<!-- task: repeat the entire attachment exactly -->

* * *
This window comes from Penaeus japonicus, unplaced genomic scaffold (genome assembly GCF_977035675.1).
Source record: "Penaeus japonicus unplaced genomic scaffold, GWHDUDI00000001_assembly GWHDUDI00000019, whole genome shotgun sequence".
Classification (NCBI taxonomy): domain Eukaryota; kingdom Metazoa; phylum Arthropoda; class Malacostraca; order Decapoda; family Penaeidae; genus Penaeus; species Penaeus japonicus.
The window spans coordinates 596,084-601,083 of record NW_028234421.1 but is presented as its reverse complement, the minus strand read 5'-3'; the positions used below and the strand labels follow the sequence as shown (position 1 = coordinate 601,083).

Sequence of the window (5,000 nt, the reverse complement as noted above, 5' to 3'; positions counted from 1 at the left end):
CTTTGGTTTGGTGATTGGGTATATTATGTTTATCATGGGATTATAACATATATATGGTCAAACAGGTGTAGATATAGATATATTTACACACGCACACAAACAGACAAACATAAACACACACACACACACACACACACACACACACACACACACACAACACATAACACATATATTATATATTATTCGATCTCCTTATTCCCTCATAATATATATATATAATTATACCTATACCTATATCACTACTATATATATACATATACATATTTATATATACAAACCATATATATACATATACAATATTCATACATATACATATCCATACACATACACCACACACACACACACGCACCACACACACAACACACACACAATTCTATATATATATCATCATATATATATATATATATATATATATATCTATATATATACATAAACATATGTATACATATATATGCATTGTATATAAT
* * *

This window comes from Penaeus japonicus, unplaced genomic scaffold (genome assembly GCF_977035675.1).
Source record: "Penaeus japonicus unplaced genomic scaffold, GWHDUDI00000001_assembly GWHDUDI00000019, whole genome shotgun sequence".
Classification (NCBI taxonomy): domain Eukaryota; kingdom Metazoa; phylum Arthropoda; class Malacostraca; order Decapoda; family Penaeidae; genus Penaeus; species Penaeus japonicus.
The window spans coordinates 596,084-601,083 of record NW_028234421.1 but is presented as its reverse complement, the minus strand read 5'-3'; the positions used below and the strand labels follow the sequence as shown (position 1 = coordinate 601,083).

Sequence of the window (5,000 nt, the reverse complement as noted above, 5' to 3'; positions counted from 1 at the left end):
CTTTGGTTTGGTGATTGGGTATATTATGTTTATCATGGGATTATAACATATATATGGTCAAACAGGTGTAGATATAGATATATTTACACACGCACACAAACAGACAAACATAAACACACACACACACACACACACACACACACACACACACACACAACACATAACACATATATTATATATTATTCGATCTCCTTATTCCCTCATAATATATATATATAATTATACCTATACCTATATCACTACTATATATATACATATACATATTTATATATACAAACCATATATATACATATACAATATTCATACATATACATATCCATACACATACACCACACACACACACACGCACCACACACACAACACACACACAATTCTATATATATATCATCATATATATATATATATATATATATATATCTATATATATACATAAACATATGTATACATATATATGCATTGTATATAAT